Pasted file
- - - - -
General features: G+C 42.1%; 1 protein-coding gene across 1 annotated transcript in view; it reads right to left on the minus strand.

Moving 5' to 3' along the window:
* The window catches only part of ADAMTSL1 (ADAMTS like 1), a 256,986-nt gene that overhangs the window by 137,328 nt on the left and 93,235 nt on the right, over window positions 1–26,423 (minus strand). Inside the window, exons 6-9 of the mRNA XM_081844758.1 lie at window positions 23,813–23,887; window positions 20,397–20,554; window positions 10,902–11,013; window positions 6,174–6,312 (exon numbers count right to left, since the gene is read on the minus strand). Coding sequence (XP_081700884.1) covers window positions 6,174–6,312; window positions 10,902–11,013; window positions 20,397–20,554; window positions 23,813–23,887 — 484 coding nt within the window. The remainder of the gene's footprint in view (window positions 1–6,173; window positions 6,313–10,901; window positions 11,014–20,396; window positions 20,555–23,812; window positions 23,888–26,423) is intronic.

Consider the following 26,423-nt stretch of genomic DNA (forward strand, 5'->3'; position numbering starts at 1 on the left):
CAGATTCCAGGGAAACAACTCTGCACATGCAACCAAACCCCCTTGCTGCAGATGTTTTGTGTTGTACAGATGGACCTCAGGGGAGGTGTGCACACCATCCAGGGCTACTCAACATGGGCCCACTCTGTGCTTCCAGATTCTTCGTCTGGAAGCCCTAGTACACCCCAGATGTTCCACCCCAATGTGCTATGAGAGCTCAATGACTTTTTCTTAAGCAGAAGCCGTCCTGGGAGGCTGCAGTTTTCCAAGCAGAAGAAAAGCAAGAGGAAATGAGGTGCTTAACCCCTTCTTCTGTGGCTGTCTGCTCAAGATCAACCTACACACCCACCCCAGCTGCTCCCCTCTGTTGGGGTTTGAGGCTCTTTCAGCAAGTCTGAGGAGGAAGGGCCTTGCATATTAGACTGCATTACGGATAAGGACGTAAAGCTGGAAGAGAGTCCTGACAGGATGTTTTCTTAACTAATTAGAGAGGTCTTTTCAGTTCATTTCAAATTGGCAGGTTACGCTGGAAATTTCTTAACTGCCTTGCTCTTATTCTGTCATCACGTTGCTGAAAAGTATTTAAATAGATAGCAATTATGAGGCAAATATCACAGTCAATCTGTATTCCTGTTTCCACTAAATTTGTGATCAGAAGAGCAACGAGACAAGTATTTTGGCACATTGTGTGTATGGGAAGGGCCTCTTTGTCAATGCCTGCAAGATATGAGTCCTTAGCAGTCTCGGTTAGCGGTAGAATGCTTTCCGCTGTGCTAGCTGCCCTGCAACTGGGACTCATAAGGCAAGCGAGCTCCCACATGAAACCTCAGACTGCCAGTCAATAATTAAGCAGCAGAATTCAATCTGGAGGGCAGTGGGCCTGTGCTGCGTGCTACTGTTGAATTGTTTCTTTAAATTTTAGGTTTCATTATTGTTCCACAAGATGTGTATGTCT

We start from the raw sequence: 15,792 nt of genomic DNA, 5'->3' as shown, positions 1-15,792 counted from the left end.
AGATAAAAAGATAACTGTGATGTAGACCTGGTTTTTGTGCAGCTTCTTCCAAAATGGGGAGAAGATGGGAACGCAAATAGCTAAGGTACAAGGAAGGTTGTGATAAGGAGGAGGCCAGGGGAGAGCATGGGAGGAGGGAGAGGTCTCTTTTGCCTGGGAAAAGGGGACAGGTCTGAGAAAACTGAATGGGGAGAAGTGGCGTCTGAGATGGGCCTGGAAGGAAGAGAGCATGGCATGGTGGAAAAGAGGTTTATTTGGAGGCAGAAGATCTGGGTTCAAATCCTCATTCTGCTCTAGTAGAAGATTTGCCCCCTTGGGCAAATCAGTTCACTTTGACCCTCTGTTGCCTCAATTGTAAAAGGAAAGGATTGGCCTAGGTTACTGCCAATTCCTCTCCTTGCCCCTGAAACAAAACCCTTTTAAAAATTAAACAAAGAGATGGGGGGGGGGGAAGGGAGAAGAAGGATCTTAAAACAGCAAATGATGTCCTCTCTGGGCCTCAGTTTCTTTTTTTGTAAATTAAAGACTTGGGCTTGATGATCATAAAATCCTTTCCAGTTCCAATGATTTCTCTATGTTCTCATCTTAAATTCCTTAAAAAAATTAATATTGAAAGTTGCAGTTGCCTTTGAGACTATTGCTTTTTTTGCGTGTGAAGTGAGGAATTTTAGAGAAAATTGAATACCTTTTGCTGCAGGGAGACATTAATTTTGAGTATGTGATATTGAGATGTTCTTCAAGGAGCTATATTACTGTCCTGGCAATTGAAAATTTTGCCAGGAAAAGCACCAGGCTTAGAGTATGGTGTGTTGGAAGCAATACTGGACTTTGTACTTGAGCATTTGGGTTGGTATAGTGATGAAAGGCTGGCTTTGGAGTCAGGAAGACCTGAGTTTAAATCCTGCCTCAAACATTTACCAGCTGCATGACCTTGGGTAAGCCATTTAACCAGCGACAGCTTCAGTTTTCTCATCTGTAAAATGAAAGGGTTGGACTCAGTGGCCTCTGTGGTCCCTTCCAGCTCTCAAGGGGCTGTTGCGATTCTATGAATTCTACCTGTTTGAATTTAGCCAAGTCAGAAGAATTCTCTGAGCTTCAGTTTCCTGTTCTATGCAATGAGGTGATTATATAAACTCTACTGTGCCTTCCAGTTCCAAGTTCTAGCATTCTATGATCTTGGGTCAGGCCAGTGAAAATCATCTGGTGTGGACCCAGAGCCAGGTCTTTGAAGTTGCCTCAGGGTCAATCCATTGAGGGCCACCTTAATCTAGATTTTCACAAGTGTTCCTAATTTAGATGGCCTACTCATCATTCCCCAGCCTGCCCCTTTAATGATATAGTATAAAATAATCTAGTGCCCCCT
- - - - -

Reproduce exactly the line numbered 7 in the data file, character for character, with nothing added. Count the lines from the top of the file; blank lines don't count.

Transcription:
AGATAAAAAGATAACTGTGATGTAGACCTGGTTTTTGTGCAGCTTCTTCCAAAATGGGGAGAAGATGGGAACGCAAATAGCTAAGGTACAAGGAAGGTTGTGATAAGGAGGAGGCCAGGGGAGAGCATGGGAGGAGGGAGAGGTCTCTTTTGCCTGGGAAAAGGGGACAGGTCTGAGAAAACTGAATGGGGAGAAGTGGCGTCTGAGATGGGCCTGGAAGGAAGAGAGCATGGCATGGTGGAAAAGAGGTTTATTTGGAGGCAGAAGATCTGGGTTCAAATCCTCATTCTGCTCTAGTAGAAGATTTGCCCCCTTGGGCAAATCAGTTCACTTTGACCCTCTGTTGCCTCAATTGTAAAAGGAAAGGATTGGCCTAGGTTACTGCCAATTCCTCTCCTTGCCCCTGAAACAAAACCCTTTTAAAAATTAAACAAAGAGATGGGGGGGGGGGAAGGGAGAAGAAGGATCTTAAAACAGCAAATGATGTCCTCTCTGGGCCTCAGTTTCTTTTTTTGTAAATTAAAGACTTGGGCTTGATGATCATAAAATCCTTTCCAGTTCCAATGATTTCTCTATGTTCTCATCTTAAATTCCTTAAAAAAATTAATATTGAAAGTTGCAGTTGCCTTTGAGACTATTGCTTTTTTTGCGTGTGAAGTGAGGAATTTTAGAGAAAATTGAATACCTTTTGCTGCAGGGAGACATTAATTTTGAGTATGTGATATTGAGATGTTCTTCAAGGAGCTATATTACTGTCCTGGCAATTGAAAATTTTGCCAGGAAAAGCACCAGGCTTAGAGTATGGTGTGTTGGAAGCAATACTGGACTTTGTACTTGAGCATTTGGGTTGGTATAGTGATGAAAGGCTGGCTTTGGAGTCAGGAAGACCTGAGTTTAAATCCTGCCTCAAACATTTACCAGCTGCATGACCTTGGGTAAGCCATTTAACCAGCGACAGCTTCAGTTTTCTCATCTGTAAAATGAAAGGGTTGGACTCAGTGGCCTCTGTGGTCCCTTCCAGCTCTCAAGGGGCTGTTGCGATTCTATGAATTCTACCTGTTTGAATTTAGCCAAGTCAGAAGAATTCTCTGAGCTTCAGTTTCCTGTTCTATGCAATGAGGTGATTATATAAACTCTACTGTGCCTTCCAGTTCCAAGTTCTAGCATTCTATGATCTTGGGTCAGGCCAGTGAAAATCATCTGGTGTGGACCCAGAGCCAGGTCTTTGAAGTTGCCTCAGGGTCAATCCATTGAGGGCCACCTTAATCTAGATTTTCACAAGTGTTCCTAATTTAGATGGCCTACTCATCATTCCCCAGCCTGCCCCTTTAATGATATAGTATAAAATAATCTAGTGCCCCCT